Microsoft may have officially retired its Windows XP operating system this week, but that doesn't mean power plants and other critical infrastructure networks are dropping the now-unpatchable OS.
While there is no official public data on the number of XP systems running in ICS/SCADA environments, experts in that area say it's well represented, as are even older versions of Windows. Running insecure OSs may seem counterintuitive in such sensitive environments as power, gas, and oil industry networks, but it's a matter of priority: Patching remains rare in these networks for practical reasons, experts say.
The no-patch mentality is a cultural one for the ICS/SCADA world that goes beyond Windows XP: Safety and uninterrupted operations trump cyber security in those environments, and many of these systems never get the latest software updates for that reason.
Overall, somewhere between 10 to 20 percent of organizations today actually install patches that their SCADA vendors are releasing, according to SCADA security experts. Utilities and ICS organizations face risks of power shutdowns if a newly patched system goes awry. Patching workstations and servers is less dicey than a factory-floor or power-generation system, and those systems are more likely to get patched than plant-floor systems, because they have shorter life spans and less direct impact on operations.
Billy Rios, director of threat intelligence at Qualys, who has tested various ICS/SCADA and other embedded devices for security flaws, says the HMI (human-machine interface) and other applications atop XP in these process environments are more vulnerable than XP. "They really don't patch, anyway," Rios says. "And even if they did update, it's the software that's on top that's most vulnerable. The HMI software to run power plants and oil refineries is so riddled with bugs... it doesn't matter what OS it's running."
Many of these plant networks have controllers and other devices running Windows XP Embedded, a stripped-down version of the OS for specialized devices, which was not cut off by Microsoft this week as the full XP OS was, Rios notes.
"When you have a backdoor password in the HMI, it doesn't matter what OS you run. Someone can log in, regardless. You could upgrade to Windows 8 and still have problems."
Dale Peterson, CEO of Digital Bond, an ICS/SCADA consultancy, says XP worries really don't apply to the ICS/SCADA environment. "There's a high correlation when we go into a site and start scanning and see they have XP systems. We see very little patching going on, and they may or may not have patched since they installed it," he says. "Those people can't be up in arms about Microsoft not supporting XP [anymore]. They'd rather not deal with the issue."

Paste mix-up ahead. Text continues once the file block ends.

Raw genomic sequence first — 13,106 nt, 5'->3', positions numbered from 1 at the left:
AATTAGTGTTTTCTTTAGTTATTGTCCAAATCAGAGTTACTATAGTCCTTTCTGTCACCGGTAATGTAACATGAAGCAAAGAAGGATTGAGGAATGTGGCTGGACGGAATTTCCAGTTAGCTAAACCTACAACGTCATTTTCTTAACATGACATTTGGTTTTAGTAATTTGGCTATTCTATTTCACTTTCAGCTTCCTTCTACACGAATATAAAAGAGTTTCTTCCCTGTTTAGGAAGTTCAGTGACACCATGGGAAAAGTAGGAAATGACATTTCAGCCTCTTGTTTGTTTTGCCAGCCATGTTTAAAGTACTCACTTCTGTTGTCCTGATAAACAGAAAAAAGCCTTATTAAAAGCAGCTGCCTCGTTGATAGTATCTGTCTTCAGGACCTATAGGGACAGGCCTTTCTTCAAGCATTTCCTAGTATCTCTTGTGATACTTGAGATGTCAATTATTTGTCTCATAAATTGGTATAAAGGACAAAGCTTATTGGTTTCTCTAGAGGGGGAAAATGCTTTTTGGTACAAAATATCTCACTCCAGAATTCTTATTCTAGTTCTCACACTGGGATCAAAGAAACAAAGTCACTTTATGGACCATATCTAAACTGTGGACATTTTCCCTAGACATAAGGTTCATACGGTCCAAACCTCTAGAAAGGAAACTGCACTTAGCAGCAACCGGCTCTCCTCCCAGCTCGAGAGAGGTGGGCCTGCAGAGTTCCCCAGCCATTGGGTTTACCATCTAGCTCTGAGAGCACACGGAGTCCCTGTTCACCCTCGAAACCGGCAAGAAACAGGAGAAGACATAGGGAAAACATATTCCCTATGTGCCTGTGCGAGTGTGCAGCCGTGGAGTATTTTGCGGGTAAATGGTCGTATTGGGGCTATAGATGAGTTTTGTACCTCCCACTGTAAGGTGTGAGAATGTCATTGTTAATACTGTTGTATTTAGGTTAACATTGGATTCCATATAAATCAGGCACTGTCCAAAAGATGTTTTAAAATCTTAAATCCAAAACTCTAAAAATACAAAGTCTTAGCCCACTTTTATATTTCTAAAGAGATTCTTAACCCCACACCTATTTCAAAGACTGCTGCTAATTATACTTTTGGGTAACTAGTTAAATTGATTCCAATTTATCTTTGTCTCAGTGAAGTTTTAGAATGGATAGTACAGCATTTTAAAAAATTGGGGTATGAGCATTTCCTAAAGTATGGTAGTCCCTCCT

In a recent blog post, Peterson said:
It doesn’t matter if security patches exist or not if you are not going to apply them even as infrequently as annually. The fact that Microsoft is not issuing patches doesn’t change their security posture one bit. In fact, some secretly are happy about this because they now have an excuse why they can't patch.
That doesn't mean all ICS/SCADA operators don't care about patching. The more security-aware ones are finding ways to update software where they can, and to ensure the update doesn't break their applications, according to Peterson. "You can't do an upgrade of an OS without testing that your key applications support it. It's really basic IT practices that they need to adopt. I'm really glad XP [end-of-life] happened. It made a lot of people who care about this think through those issues."
Paul Asadoorian, product evangelist for Tenable Network Security, says while the threat to these XP systems indeed is there, power plant operators prefer to add more monitoring or other defenses to watch for malware and attacks than to change out software. "[Much] of this industry has put in appropriate protections," Asadoorian says. "They are hesitant to [patch] because these devices are controlling valves in nuclear plants and water plants."
So, instead, they tend to monitor for malware, and, increasingly, some are looking at whitelisting technology as well as specialized firewalls and gateways.
Asadoorian says he once pointed out malware to an ICS workstation, and the operator shrugged it off. "'I push this button and the valve opens either way," the plant operator told Asadoorian. Says Rios of the exchange: "It was very clear that the priority was for the system to operate even if it has malware."
These plants tend to focus more on physical security and firewalls or unidirectional gateways to cordon off critical systems. "The truth is they have soft interiors," says Andrew Ginter, vice president of industrial security at Waterfall Security. "And every change is a threat to safety and reliability... So change is very slow, and that's why see still see XP hanging around. It's trusted and understood."
Ginter says most XP implementations are in PLCs, RTUs, and concentrators. "It might be true of XP that the vendor has stripped it down so it's smaller and easier to manage. That's not the same as desktop XP," he says. "But it's still XP and still under the same vulnerabilities."